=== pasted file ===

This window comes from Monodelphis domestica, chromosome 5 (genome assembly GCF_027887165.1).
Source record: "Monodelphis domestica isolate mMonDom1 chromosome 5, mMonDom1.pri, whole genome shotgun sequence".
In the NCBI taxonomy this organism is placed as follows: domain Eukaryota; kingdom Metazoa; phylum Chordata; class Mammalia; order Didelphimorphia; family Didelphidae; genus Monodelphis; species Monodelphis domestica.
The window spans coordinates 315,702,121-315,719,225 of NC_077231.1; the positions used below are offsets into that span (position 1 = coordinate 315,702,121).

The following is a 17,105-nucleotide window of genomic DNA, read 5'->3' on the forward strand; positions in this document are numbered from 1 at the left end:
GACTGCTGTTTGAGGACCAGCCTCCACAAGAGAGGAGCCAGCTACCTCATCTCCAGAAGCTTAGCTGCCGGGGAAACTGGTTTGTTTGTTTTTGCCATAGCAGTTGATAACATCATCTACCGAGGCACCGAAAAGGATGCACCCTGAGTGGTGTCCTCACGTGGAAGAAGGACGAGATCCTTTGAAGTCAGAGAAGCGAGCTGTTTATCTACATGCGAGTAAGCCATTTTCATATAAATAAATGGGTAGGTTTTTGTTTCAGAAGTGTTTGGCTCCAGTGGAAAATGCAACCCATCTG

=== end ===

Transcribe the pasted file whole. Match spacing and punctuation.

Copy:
This window comes from Monodelphis domestica, chromosome 5 (genome assembly GCF_027887165.1).
Source record: "Monodelphis domestica isolate mMonDom1 chromosome 5, mMonDom1.pri, whole genome shotgun sequence".
In the NCBI taxonomy this organism is placed as follows: domain Eukaryota; kingdom Metazoa; phylum Chordata; class Mammalia; order Didelphimorphia; family Didelphidae; genus Monodelphis; species Monodelphis domestica.
The window spans coordinates 315,702,121-315,719,225 of NC_077231.1; the positions used below are offsets into that span (position 1 = coordinate 315,702,121).

The following is a 17,105-nucleotide window of genomic DNA, read 5'->3' on the forward strand; positions in this document are numbered from 1 at the left end:
GACTGCTGTTTGAGGACCAGCCTCCACAAGAGAGGAGCCAGCTACCTCATCTCCAGAAGCTTAGCTGCCGGGGAAACTGGTTTGTTTGTTTTTGCCATAGCAGTTGATAACATCATCTACCGAGGCACCGAAAAGGATGCACCCTGAGTGGTGTCCTCACGTGGAAGAAGGACGAGATCCTTTGAAGTCAGAGAAGCGAGCTGTTTATCTACATGCGAGTAAGCCATTTTCATATAAATAAATGGGTAGGTTTTTGTTTCAGAAGTGTTTGGCTCCAGTGGAAAATGCAACCCATCTG